Interesting, Tyrone, but is it that clear who is Government, and who is Rebel? Especially given certain assumptions (hopes?) about parts of the military switching sides?

  • Ellen Dibble

    As I think about it, I’m not surprised Shadid learned that Gaddafi’s fighters were taken in by his propaganda, about the rebels being al-Kaeda, which I guess means super violent??? More religious? Actually, I’m not sure, except that Gaddafi persuaded his supporters the rebels would bring outside sort of criminal tyranny. (??)
    I recall being a young person in a red-scared America, and it took some doing during the Vietnam War to get American students to look at the situation without the fear of the Soviet Union dominating. We didn’t like to have our propaganda (about the evil empire, however you want to say it) challenged at all. We didn’t like to think we had been brainwashed in order to unleash our army.
    I don’t think Shadid would have said to his captors, you’re crazy, I was just with the rebels, and they are elements of your own judiciary, and not a one we met from outside Libya — or whatever he was thinking. (Reporter that he is.)

  • Anonymous

    Is it only propaganda when you disagree with it? The Soviet Union was a real fear during the Cold War, as Russia is a concern today. That’s not propaganda; it’s just an assessment of the situation.

    • Ellen Dibble

      Were you alive during the era of McCarthyism? People avoided more than the particulars we needed to be afraid of. People were avoidant, shunning, both in the ways we thought, felt, didn’t think, didn’t look. We shut off a part of our humanity in the interests of a conflict that was vastly far extrapolated. There was no specific wolf at the door. I am still not sure we have a square view of what it was about the Soviet Union that was a threat. (Something similar is going on about the religion of Islam today.)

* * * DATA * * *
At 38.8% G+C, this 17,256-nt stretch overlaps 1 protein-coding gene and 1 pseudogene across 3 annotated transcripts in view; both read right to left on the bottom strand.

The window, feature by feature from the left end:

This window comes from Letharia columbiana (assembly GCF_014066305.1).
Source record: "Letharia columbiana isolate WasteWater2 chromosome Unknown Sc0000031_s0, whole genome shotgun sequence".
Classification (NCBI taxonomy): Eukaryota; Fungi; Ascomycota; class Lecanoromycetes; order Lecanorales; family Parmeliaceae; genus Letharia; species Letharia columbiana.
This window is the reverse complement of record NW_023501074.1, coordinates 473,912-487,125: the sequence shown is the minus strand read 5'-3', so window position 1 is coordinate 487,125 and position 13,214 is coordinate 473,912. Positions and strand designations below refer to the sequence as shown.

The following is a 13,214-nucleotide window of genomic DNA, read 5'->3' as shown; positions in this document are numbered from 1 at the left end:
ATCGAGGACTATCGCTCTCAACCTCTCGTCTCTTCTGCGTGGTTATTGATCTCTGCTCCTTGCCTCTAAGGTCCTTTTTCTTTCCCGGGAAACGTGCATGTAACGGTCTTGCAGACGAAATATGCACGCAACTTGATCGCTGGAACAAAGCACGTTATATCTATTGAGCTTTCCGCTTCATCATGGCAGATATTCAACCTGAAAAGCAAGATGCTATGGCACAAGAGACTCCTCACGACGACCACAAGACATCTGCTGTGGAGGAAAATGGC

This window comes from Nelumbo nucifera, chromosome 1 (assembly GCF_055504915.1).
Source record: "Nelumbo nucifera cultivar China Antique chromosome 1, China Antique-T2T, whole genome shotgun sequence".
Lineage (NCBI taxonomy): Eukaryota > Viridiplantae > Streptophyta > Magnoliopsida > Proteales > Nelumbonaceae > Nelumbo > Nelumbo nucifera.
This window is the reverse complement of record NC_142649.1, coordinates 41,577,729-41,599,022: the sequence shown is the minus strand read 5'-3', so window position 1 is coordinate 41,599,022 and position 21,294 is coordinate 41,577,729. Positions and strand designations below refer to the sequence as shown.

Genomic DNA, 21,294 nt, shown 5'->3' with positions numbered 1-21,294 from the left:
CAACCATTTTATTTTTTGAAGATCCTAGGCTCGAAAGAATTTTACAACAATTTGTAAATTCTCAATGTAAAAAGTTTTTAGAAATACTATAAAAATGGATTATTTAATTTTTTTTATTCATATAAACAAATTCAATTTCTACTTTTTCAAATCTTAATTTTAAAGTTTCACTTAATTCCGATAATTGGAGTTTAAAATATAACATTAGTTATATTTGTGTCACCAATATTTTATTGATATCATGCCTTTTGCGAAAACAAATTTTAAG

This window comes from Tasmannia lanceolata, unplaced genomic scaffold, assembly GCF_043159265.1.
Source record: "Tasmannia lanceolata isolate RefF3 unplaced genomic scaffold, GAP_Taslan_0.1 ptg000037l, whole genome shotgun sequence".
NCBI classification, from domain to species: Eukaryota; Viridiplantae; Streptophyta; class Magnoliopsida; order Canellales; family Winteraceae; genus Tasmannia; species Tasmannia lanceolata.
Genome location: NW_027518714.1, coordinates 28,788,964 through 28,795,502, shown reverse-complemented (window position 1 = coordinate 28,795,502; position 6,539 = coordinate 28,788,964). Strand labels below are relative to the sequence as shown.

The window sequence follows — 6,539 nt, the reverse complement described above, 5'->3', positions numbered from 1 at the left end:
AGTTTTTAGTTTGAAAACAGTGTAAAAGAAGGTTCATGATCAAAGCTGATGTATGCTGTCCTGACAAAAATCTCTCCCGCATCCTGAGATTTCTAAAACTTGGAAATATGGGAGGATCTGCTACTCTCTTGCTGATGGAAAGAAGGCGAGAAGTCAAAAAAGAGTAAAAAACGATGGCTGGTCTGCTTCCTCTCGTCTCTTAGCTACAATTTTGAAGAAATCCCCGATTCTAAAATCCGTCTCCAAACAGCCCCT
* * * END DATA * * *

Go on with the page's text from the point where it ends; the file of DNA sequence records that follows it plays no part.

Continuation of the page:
Propaganda is when your emotions are being ginned up for someone’s ulterior motives, and the emotions bleed far over from where needed. It’s like a watercolor gone bad, flooded. In Libya, the government forces could be told the truth: the rebels are such and such, and this is why they are a threat.

  • Anonymous

    Libya appears to be heading toward the next Somalia–warlords battling each other, anarchy across the whole country, and pirates swarming the coast. Perhaps Benghazi will keep order, if the rebels can form a new government.

    Greg Camp
    Springdale, AR

    • Ellen Dibble

      The American colonies weren’t much more than quarreling rabble at the beginning of 1776. If we hadn’t had a commander like Washington, would we have come together?

  • Darlene Sharman

    I would not trust somebody with a Christian First Name and an Arabic Last Name.
    Why was the leader of the Rebel Movement Khalifa has been living in Virginia for tha past 15 years and had a salary from CIA????